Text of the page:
A former Philadelphia police lieutenant who claims the city fired him after more than four decades of employment after a doctor determined job-related injuries would be enough to prevent him from carrying out his professional duties has filed a federal discrimination lawsuit against the City of Philadelphia.
Philadelphia attorney Jeffrey Campolongo filed the civil action Oct. 27 at the U.S. District Court for the Eastern District of Pennsylvania on behalf of Orlando DeStefano, who was first hired as a Philadelphia police officer back in April 1965.
According to the complaint, DeStefano suffered injuries to his knees, ankles and spine in the spring of 2008 after he was accidentally tripped by crime scene tape.
After having surgery, and undergoing physical therapy sessions for about a year, DeStefano returned to work with an OK from a medical doctor, the suit states.
After returning to his job, DeStefano had to work in a limited duty capacity, since his body wasn’t the same as it was prior to sustaining his injury, the suit states.
“The job functions that Plaintiff was performing while on limited duty were necessary functions that must be completed by Police Officers, or, in this case, by a Lieutenant,” the lawsuit states. “Plaintiff was very capable of remaining in this employment indefinitely, as he could perform all of the essential functions of this position with or without accommodation.”
On April 20, 2010, the suit states, the city’s medical director made a “determination of service-connected disability,” wherein she stated that the plaintiff was “permanently and partially disabled from returning to work as a police officer.”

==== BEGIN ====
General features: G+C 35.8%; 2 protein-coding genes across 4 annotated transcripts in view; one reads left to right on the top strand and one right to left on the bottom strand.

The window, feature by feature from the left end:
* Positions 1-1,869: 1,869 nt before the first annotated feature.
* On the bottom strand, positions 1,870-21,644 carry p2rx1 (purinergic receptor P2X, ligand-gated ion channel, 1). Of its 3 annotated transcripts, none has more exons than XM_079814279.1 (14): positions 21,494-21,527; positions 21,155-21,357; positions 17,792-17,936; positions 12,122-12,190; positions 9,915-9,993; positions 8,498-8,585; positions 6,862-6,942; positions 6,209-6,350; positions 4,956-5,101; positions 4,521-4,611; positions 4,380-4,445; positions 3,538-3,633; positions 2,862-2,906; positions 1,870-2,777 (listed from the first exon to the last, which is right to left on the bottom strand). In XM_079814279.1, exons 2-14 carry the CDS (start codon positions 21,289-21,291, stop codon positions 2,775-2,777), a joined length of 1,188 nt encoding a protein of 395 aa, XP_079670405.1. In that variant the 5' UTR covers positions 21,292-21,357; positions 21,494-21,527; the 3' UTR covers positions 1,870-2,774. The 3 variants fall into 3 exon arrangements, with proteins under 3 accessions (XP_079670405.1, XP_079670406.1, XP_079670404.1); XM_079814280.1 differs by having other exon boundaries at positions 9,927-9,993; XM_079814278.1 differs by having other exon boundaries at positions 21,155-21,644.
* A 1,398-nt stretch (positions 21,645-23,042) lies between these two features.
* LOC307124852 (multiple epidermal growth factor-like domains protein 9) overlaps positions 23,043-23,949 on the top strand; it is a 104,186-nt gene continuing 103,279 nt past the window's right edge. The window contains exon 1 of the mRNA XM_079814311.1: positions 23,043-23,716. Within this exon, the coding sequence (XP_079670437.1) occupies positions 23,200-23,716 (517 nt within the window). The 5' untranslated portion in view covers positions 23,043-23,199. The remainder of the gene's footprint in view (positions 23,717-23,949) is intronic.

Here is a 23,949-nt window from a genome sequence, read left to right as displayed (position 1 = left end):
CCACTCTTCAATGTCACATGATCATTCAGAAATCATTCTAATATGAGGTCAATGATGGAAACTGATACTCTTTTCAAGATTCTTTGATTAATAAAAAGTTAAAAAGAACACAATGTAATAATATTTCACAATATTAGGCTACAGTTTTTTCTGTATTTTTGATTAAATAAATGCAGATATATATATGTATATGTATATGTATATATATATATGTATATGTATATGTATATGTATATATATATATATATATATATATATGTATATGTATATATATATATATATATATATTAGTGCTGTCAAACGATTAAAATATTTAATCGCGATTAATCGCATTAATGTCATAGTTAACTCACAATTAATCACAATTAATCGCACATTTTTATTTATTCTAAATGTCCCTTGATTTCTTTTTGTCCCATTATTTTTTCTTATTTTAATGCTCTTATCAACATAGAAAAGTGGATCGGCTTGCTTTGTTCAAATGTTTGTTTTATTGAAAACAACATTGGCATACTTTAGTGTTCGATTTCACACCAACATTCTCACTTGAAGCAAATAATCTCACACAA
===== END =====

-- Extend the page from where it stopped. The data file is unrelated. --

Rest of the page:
Later that same day, DeStefano, “without any interactive process,” was informed that he was being separated from his employment based upon a determination from the medical director that he was disabled, and therefore unable to return to his pre-injury position, the lawsuit states.
DeStefano’s termination was effective May 30, 2010.
The lawsuit claims that at the time of his termination, there were numerous other positions within the police department that would have been more appropriate for DeStefano, and that he would have been qualified to perform.
Furthermore, the complaint alleges that despite being terminated because of a disability, DeStefano was not recommended for a “Service Connected Disability Pension.”
The lawsuit contains counts of disability discrimination and intentional discrimination.
DeStefano seeks declaratory judgment that the city was wrong for terminating him from his job, back pay, retroactive pension benefits, interest, seniority for time lost, and other emoluments of employment to which he would have been entitled had it not been for the defendant’s discriminatory practices.
He also demands unspecified compensatory and punitive damages, as well as attorney’s fees and other court relief.
A jury trial is being demanded.
The federal case number is 2:11-cv-06715-RB.